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China says most failed drug tests

After a week of saying that injuries, illness and poor performance were involved in some cases, Chinese officials said Tuesday that nearly all the 27 athletes cut from the Olympic team failed drug tests.

He Huixian, the Chinese Olympic Committee's spokeswoman, said "the overwhelming majority" had suspicious results in blood tests for the performance-enhancing drug EPO.

Among them were six runners trained by coach Ma Junren, whose record-smashing "Ma's Army" stunned the world in the 1990s. The spokeswoman said Ma was responsible for his runners' failed tests _ "that is without doubt." At the same time, He said, China is not the only offender: "EPO has polluted the world sports stage. Many countries know that they have athletes using EPO, including America, Australia, Germany, England, France _ they all know. It's a global problem."

Ma and his runners were among the most conspicuous absentees in the squad, expected to produce 16 gold medals for China, matching its total in Atlanta four years ago.

By leaving home those who failed drug tests, Chinese officials may have improved Beijing's bid for the 2008 Olympics and avoided a repeat of doping scandals at the 1994 Asian Games and 1998 swimming world championships.

Lacy ready to box

Jeff Lacy listened politely as the Australian reporter rambled on with a question. It concerned Paul Miller, a middleweight who is Australia's best hope for a medal in boxing. The reporter wanted to know what Lacy, one of the top middleweight contenders, thought about Miller.

"Who is he?" Lacy asked, and laughter exploded in the room.

Realizing what he said, Lacy got a sheepish grin and said, "I guess I answered your question."

The St. Petersburg native was cordial but reserved at a news conference for USA Boxing late Tuesday at Sydney. He has been in Australia for nearly two weeks, and he is growing impatient.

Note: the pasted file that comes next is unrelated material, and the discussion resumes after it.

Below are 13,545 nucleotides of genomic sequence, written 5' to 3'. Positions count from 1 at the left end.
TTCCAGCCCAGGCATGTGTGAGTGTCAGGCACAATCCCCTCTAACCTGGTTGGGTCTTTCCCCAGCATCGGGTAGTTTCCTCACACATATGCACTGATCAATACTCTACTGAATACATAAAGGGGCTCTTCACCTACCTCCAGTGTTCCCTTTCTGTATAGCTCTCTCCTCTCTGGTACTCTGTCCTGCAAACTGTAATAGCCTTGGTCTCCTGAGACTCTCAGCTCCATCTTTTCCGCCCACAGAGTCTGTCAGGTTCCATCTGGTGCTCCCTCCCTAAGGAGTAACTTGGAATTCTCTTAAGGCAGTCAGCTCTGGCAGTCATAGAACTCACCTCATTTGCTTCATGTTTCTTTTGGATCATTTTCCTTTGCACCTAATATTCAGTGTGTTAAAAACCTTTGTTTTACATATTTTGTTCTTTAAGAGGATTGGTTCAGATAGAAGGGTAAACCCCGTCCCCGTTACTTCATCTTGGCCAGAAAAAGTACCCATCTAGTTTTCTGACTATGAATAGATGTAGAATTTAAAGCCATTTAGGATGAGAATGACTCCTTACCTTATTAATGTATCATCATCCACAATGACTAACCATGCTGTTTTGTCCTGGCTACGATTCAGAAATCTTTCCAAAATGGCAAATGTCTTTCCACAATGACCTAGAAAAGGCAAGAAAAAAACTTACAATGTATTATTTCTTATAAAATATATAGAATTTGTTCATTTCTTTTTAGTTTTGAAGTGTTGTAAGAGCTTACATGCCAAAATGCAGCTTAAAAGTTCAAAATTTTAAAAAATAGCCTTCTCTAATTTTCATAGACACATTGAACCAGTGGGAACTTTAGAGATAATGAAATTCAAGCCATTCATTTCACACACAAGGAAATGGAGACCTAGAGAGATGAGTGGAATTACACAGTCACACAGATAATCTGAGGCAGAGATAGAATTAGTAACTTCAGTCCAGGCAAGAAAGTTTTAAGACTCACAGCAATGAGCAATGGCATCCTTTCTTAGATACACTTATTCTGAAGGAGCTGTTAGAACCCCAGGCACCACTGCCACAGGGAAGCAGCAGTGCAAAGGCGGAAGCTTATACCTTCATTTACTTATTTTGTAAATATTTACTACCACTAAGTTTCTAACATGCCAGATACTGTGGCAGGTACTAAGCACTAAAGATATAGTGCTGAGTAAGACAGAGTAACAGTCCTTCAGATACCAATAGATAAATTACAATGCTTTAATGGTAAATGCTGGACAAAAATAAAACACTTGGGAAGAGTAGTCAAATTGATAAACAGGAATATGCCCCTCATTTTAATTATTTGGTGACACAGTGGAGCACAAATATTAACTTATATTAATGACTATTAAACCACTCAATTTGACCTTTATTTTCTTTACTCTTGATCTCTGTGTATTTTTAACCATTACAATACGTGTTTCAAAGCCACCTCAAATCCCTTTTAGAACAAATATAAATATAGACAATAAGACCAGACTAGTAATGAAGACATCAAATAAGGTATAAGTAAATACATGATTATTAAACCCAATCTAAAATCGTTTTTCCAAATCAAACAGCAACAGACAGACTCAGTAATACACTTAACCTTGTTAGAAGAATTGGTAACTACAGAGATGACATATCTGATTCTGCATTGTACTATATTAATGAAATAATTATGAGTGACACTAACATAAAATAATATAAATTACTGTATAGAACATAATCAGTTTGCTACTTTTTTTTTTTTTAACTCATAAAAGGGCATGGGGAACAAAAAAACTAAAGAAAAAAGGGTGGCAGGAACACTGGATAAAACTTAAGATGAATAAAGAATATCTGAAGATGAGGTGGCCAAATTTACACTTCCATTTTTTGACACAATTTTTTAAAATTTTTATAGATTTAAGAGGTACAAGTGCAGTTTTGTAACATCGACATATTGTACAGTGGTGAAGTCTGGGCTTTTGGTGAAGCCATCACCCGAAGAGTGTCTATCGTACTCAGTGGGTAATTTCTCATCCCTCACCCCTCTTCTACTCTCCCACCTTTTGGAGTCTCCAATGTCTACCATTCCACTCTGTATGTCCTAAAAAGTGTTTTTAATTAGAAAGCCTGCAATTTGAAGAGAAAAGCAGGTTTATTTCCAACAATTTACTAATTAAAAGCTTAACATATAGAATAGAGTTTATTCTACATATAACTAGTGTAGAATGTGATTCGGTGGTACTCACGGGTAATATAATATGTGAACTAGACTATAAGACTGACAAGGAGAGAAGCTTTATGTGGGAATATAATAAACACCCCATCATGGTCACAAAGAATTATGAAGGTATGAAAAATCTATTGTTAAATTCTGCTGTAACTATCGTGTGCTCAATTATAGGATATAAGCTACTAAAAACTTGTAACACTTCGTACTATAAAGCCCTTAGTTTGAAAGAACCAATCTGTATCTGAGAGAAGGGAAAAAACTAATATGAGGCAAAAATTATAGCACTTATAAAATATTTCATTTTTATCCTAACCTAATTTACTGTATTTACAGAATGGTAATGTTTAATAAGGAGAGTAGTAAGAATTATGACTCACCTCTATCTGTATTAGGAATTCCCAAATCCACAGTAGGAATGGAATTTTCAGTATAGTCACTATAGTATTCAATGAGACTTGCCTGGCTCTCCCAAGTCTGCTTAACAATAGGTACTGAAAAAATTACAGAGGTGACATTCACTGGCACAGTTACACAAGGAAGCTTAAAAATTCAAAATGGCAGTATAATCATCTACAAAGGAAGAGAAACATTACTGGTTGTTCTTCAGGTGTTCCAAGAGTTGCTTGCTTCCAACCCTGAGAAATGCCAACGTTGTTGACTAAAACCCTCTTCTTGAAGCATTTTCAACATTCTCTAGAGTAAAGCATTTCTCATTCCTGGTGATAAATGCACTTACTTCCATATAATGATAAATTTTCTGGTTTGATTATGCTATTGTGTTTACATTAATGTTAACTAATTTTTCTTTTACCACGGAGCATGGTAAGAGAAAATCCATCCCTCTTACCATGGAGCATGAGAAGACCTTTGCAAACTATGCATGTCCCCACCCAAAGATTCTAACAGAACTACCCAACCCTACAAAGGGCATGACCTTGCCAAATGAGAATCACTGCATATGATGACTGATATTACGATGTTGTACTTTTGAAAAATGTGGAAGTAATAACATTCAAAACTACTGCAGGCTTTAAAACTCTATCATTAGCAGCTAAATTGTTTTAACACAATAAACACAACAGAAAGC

"I'm getting tired of waiting," Lacy said. "The days are going by fast, but not fast enough. I've been waiting a long time for this."

Lacy, 23, has a few more days to go. The draw for boxing is today, and Lacy is expected to compete in his first bout Monday.

He has been on the road since Aug. 20, when he left St. Petersburg to join the Olympic training camp in San Diego. In Sydney, Lacy has alternated three-a-day training sessions (running, gym work, sparring) and two-a-day sessions (running, gym work).

The accomodations have been great, and he said he has had a few excursions around the city. But mostly he has bided his time thinking about his first bout.

"I haven't been thinking about any particular boxer, just what I'm going to do when I get in the ring," Lacy said. "You want to know how ready I am? Just ring a bell and you'll see."

MORE DRUGS: Taiwan is sending weightlifter Chen Po-pu home amid reports he was caught using steroids. Taiwanese media said Chen tested positive for steroids at an out-of-competition test last month.

AIRPORT FUMES: Noxious fumes, apparently from a cleaning solvent, escaped into part of Sydney's international airport, and at least 50 people were treated, officials said.

An initial investigation indicated the fumes were caused by a cleaning solvent that spilled into the airport's air conditioning system, ambulance spokesman Ian Krimmer said.

BASEBALL: The U.S. team routed Korea 15-0, finishing its pre-Olympics exhibition schedule with a 5-1 record. Brent Abernathy, Ernie Young and Adam Everett combined for nine of the Americans' 17 hits, and Mike Kinkade, Pat Borders and Young hit home runs. Abernathy and Borders play in the Devil Rays farm system. In the second inning, Everett's two-run double scored two runs, and former University of Florida player Brad Wilkerson followed with a two-run triple before Ernie Young's two-run homer. The Cleveland Indians recalled C.C. Sabathia because the U.S. team planned to use him out of the bullpen. The left-hander could start against Boston next week.

CHELSEA ON WAY: President Clinton sent his daughter, Chelsea, off with a hug as a member of the official U.S. delegation to the Games. Chelsea, 20, taking a semester off from Stanford University, will be one of 10 members of a delegation led by Health and Human Services Secretary Donna Shalala.

DIVING: The IOC rejected Arturo Miranda's appeal to be allowed to compete for Canada, saying he lacked a waiver from his former country, Cuba. Miranda became a Canadian citizen in December.

GYMNASTICS: Lu Yufu, China's top finisher in last year's world championships, is out of the Olympics after injuring his neck during a practice vault, the official Xinhua News Agency said.

TENNIS: Switzerland's 1992 champion, Marc Rosset, has withdrawn from the Games, further weakening a team missing Martina Hingis and Patty Schnyder.

Staff writer John Romano contributed to this report.

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